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No Child Left Behind: A Desktop Reference
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Reading First (I-B-1)


Reading has always been a key ingredient for students to be successful in school, yet the National Assessment of Educational Progress (NAEP) shows serious deficiencies in children's ability to read, particularly in high-poverty schools. Even in wealthier schools, more than a fifth of fourth-graders were unable to reach NAEP's basic level in 2000 and about two-thirds of fourth-graders in high-poverty schools were unable to reach the basic level in that year's survey. Reading First is designed to help states, school districts, and schools address this issue and to ensure that every child can read at grade level or above by the end of third grade through the implementation of instructional programs and materials, assessments, and professional development grounded in scientifically based reading research.

WHAT'S NEW--The No Child Left Behind Act

Focuses on What Works

  • Uses scientific evidence to enhance children's reading skills. Professional development, instructional programs, and materials used by a state education agency (SEA) or school district must focus on the five key areas that scientifically based reading research has identified as essential components of reading instruction-phonemic awareness, phonics, vocabulary, fluency, and reading comprehension.
  • Provides professional development for teachers. Reading First will provide increased teacher professional development to ensure that all teachers have the skills they need to teach scientifically based instructional programs and to effectively screen, identify and overcome reading barriers facing their students. States will have significant funds to support professional development statewide, not just to school districts receiving Reading First subgrants.

Increases Accountability for Student Performance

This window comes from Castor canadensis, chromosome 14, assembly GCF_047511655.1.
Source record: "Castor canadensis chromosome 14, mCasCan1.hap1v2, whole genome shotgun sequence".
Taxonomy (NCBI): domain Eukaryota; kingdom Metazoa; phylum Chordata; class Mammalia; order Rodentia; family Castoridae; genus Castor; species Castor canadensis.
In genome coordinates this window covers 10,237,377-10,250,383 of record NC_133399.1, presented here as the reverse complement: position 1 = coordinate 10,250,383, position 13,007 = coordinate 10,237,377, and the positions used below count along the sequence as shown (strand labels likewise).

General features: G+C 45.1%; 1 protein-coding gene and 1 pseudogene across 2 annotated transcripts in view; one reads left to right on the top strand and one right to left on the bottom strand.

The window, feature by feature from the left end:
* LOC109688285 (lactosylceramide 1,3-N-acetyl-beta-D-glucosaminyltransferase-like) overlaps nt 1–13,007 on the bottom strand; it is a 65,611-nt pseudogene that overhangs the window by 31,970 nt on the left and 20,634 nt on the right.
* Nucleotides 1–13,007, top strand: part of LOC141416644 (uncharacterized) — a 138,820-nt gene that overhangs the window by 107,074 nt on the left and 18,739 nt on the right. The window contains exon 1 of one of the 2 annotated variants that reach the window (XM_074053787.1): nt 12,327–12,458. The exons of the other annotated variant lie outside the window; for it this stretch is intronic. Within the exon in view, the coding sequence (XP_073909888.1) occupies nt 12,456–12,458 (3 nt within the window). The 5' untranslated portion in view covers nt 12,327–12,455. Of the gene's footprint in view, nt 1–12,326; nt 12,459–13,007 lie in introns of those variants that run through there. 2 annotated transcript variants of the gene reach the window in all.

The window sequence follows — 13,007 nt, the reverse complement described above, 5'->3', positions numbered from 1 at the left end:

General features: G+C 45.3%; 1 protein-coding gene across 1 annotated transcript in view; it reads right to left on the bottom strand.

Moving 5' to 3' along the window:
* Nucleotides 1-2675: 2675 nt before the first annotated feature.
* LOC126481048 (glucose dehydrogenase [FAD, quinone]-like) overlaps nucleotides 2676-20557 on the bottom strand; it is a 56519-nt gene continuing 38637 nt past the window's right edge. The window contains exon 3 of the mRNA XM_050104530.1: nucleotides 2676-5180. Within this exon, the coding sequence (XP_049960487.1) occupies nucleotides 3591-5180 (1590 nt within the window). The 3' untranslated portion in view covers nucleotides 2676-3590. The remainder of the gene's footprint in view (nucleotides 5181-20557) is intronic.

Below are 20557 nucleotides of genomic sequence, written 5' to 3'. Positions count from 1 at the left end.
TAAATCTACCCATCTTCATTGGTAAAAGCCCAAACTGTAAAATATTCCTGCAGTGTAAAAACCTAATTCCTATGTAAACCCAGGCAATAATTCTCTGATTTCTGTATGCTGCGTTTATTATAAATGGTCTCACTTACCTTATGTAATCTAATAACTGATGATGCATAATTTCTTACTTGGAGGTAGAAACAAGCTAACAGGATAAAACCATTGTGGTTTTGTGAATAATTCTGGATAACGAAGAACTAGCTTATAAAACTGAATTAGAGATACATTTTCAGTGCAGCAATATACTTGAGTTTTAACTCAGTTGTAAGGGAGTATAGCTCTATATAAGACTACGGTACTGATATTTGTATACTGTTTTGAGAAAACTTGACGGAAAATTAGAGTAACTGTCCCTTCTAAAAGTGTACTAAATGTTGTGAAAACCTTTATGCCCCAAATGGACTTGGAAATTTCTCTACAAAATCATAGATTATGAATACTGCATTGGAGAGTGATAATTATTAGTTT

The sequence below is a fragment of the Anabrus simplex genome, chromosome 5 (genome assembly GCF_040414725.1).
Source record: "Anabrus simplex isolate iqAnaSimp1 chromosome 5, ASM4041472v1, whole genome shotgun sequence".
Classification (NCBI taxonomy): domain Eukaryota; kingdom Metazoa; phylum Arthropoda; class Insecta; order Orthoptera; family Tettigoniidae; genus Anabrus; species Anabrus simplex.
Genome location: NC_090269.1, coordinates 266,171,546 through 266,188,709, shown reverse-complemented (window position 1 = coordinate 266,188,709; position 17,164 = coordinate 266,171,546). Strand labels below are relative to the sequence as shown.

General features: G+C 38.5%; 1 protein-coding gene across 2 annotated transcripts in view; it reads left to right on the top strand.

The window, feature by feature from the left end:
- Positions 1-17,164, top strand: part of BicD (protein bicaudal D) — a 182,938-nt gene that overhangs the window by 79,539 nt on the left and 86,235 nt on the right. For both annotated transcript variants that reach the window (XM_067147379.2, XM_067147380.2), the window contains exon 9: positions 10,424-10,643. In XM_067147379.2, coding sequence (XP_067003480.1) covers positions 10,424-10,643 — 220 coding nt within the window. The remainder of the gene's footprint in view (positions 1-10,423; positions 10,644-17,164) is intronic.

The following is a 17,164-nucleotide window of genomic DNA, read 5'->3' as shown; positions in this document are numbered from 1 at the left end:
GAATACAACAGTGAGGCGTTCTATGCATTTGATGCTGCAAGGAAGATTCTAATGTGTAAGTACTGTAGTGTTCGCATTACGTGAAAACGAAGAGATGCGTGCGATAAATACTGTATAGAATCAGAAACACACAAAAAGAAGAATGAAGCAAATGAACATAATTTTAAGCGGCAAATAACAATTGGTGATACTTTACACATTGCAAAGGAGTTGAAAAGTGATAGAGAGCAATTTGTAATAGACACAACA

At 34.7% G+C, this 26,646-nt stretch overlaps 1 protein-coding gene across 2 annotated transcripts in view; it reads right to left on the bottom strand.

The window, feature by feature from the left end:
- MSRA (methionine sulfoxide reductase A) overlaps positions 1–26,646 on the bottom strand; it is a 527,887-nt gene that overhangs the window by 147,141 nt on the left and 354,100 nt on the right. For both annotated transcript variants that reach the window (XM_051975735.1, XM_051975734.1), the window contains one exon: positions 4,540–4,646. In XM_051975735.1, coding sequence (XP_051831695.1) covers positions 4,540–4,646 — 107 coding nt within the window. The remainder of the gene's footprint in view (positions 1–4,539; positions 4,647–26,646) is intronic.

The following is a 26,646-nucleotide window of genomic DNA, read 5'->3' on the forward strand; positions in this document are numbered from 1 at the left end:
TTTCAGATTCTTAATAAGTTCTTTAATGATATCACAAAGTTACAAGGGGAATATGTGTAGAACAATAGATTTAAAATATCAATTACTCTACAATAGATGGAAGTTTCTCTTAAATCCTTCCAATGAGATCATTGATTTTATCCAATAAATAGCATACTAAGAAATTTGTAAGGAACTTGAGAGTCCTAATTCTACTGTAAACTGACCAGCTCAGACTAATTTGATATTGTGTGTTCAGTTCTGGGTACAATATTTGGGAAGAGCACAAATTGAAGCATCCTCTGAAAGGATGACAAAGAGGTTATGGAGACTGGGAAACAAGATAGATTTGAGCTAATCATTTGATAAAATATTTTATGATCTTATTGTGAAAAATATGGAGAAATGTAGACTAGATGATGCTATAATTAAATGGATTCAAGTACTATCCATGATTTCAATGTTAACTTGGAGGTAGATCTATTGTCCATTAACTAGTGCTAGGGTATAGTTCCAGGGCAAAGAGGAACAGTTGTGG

• Reports on improved student performance. States must provide evidence annually on the extent to which the SEA and school districts have significantly increased the number of students reading at or above grade level.
  • Sanctions lack of improvement. If an SEA is not making sufficient progress by the end of the third year, the secretary of education may withhold all or part of the additional funds or take other actions that the secretary considers appropriate.

Closes the Achievement Gap for Disadvantaged Students

  • Targets services to districts that are low-performing and high-poverty. Eligible school districts are those in each state with the highest numbers or percentages of K-3 students reading below grade level, and include an empowerment or enterprise zone, have a significant number of schools identified for Title I improvement, or have the highest number or percentages of Title I children. States competitively award subgrants to districts, with priority given to districts that have at least 15 percent of students from families with incomes below poverty or at least 6,500 poor children.

How It Works

Reading First is a formula grant program to states based on the number of children between the ages of 5 to 17 who come from families below the poverty line. States submit an application to the U.S. Department of Education. Grants are awarded based on the recommendation of an expert review panel selected by the Department, the National Institute for Literacy, the National Institute for Child Health and Human Development, and the National Research Council of the National Academy of Sciences. SEAs receiving grant awards will then make competitive grants to eligible school districts. SEAs must make subgrants of sufficient size and scope to enable local districts to improve reading instruction. The amount of the award will be related to each local school district's share of the state's Title I, Part A, funds distributed during the preceding fiscal year, and to the number or percent of K-3 students in the district reading below grade level.

Key Requirements